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Usable Technology Products Critical to Corporate and Government Productivity, Competitiveness, Efficiency


U.S. Consumer Product Safety Commission Chairman, U.S. Dept. of Commerce Deputy Under Secretary for Technology, Usability Professionals' Association, Local Corporate and Government Executives


Government/Industry Executive Breakfast


Tuesday, June 23, 1998
8:30a.m. - 10:00 a.m.


Grand Hyatt Hotel, Constitution Room E
1000 H St., N.W., Washington, D.C.

Washington-area corporate and government executives will be introduced on June 23 to an approach to product development that can reduce usability problems that currently waste tax dollars and reduce corporate profits.

The Usability Professionals' Association (UPA) -- a professional society of user-oriented designers and evaluators -- will host the government/industry executive breakfast to inform executives about the benefits of employing usability engineering techniques during product development. Usable technology and consumer products contribute to increased productivity, reduced user risk, enhanced performance, and lower development time and costs.

Highlighting the program will be U.S. Consumer Product Safety Commission Chairman Ann Brown and U.S. Department of Commerce Deputy Under Secretary for Technology Gary R. Bachula, who will deliver keynote speeches at the event.

The pervasive lack of usable technology products is a crisis that adversely affects every facet of American commerce. Poorly designed products result in lost productivity and increased costs. For example:

  • More than $500 billion is spent annually in the U.S. on computers, networks, and information technology, yet overall productivity levels show very little return on investment.
  • Only 9% - 16% of software development projects are completed on time and on budget. The 52% that are eventually completed cost almost twice the original budget and contain 42% of the features originally intended.

UPA members educate and instruct organizations on employing usability engineering techniques that bring together producers and users to determine how to make interactive business tools and consumer products that work for people. Using proven user-centered design techniques, they gather feedback from customers and internal users, resulting in the development of usable technology products that effectively meet user needs.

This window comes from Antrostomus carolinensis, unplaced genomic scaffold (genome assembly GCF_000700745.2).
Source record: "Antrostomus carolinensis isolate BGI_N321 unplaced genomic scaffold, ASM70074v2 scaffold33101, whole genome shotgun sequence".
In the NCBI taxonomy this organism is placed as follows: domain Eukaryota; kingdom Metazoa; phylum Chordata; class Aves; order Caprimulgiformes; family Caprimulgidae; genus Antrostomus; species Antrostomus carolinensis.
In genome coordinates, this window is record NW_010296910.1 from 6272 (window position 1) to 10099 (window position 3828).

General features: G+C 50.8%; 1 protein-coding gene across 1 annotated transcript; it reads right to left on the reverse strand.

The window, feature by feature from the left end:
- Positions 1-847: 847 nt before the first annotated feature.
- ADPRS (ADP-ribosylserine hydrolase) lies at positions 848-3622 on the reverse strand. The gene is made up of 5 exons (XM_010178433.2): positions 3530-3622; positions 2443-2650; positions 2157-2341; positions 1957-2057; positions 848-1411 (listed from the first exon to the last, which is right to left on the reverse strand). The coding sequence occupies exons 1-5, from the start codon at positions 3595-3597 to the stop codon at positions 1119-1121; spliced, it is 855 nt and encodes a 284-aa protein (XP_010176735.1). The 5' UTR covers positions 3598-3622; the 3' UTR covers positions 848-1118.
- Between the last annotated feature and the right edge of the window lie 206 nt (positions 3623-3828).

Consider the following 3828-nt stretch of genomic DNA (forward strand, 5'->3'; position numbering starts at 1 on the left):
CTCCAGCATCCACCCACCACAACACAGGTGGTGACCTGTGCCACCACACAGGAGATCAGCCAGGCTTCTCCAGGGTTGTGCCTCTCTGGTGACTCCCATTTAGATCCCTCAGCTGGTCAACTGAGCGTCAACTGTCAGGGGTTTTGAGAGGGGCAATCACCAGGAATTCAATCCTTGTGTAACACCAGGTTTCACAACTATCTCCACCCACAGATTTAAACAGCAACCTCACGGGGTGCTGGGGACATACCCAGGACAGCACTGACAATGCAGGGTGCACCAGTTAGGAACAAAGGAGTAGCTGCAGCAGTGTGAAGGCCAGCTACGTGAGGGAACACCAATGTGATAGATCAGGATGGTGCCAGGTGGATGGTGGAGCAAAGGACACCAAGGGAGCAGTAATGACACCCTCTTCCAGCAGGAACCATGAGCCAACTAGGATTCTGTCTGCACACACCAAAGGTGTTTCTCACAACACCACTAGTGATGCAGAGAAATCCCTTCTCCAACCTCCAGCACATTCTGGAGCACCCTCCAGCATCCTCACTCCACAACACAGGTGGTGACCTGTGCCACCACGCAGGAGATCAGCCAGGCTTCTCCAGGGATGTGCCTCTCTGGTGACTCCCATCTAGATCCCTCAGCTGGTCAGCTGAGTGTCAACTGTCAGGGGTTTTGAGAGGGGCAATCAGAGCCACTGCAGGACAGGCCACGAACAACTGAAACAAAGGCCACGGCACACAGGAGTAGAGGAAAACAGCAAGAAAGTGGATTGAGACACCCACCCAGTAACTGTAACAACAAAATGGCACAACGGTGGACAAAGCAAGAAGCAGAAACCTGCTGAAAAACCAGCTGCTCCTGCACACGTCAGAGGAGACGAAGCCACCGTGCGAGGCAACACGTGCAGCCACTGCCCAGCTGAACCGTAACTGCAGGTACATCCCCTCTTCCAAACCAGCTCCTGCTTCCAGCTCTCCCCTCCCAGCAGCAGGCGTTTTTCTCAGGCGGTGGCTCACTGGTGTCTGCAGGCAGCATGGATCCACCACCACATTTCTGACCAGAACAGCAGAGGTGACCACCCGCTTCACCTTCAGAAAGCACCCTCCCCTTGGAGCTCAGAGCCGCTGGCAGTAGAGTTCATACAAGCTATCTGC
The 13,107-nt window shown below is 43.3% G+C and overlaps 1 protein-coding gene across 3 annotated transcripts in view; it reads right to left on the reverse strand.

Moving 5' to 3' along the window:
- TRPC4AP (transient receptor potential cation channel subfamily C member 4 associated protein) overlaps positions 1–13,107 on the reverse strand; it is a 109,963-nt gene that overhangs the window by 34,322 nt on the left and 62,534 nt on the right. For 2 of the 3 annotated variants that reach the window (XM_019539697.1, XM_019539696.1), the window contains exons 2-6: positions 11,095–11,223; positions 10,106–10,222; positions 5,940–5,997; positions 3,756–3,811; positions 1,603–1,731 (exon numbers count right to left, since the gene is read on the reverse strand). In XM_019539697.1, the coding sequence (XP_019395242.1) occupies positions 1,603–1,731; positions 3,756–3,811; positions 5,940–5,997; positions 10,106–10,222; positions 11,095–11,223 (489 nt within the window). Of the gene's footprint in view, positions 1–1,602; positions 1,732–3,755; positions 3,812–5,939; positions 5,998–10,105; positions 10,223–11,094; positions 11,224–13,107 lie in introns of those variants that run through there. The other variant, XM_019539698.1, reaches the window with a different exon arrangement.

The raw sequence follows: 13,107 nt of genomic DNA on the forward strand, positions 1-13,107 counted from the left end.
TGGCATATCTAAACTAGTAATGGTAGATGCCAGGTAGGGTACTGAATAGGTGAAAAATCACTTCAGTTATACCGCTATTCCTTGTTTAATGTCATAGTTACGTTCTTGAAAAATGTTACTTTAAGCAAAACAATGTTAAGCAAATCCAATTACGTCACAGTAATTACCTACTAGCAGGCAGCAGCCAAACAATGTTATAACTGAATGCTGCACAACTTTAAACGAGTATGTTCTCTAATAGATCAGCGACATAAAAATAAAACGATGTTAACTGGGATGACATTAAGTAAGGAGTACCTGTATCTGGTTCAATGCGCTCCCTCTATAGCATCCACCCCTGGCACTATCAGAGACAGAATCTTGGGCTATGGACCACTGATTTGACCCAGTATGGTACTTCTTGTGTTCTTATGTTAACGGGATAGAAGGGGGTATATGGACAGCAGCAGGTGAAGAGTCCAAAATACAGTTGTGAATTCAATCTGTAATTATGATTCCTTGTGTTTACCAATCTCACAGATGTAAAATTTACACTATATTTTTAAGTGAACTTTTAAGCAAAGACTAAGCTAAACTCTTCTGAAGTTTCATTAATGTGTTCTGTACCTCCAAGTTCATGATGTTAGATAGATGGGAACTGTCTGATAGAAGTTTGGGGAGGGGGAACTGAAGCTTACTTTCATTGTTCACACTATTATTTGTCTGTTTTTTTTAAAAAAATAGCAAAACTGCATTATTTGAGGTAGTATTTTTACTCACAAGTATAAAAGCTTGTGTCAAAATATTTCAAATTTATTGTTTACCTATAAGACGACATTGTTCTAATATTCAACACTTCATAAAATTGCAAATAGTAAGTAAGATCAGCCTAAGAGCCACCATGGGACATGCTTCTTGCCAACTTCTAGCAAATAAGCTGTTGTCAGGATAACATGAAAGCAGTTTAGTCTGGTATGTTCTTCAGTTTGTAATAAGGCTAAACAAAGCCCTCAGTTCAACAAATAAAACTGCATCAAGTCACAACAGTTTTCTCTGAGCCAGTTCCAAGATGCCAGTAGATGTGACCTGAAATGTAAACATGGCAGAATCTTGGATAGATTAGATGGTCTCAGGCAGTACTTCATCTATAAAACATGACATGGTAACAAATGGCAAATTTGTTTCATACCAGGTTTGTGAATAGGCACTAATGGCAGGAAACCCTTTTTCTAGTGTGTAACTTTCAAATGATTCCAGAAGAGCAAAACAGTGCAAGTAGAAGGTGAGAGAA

The U.S. Automotive Association (USAA), newspaper newsrooms, the Pentagon, Microsoft, Hewlett-Packard, IBM, Sun Microsystems and numerous other software and hardware design firms are among the organizations that have employed user-centered design techniques to change or create products and processes that have greatly contributed to overall productivity, profitability, effectiveness and efficiency.

The UPA Executive Breakfast will precede the Association's annual conference, "Capitalizing on Usability," which takes place June 22 - 26 in Washington.

Major sponsors of the 1998 UPA Conference are Microsoft, IBM, Sun Microsystems, M&I Data Services, Lucent Technologies, NASA Goddard Space Flight Center, National Science Foundation, Bureau of Labor Statistics, Bureau of the Census, PC Computing Magazine, and Attachmate.

UPA, founded in 1991, brings together usability professionals with the ultimate goal of making products that are efficient and enjoyable to use. Its membership includes anthropologists, architects, computer programmers, designers, educators, engineers, human computer interaction specialists, human factors researchers, psychologists, systems analysts, technical writers, usability engineers and many other specialists.

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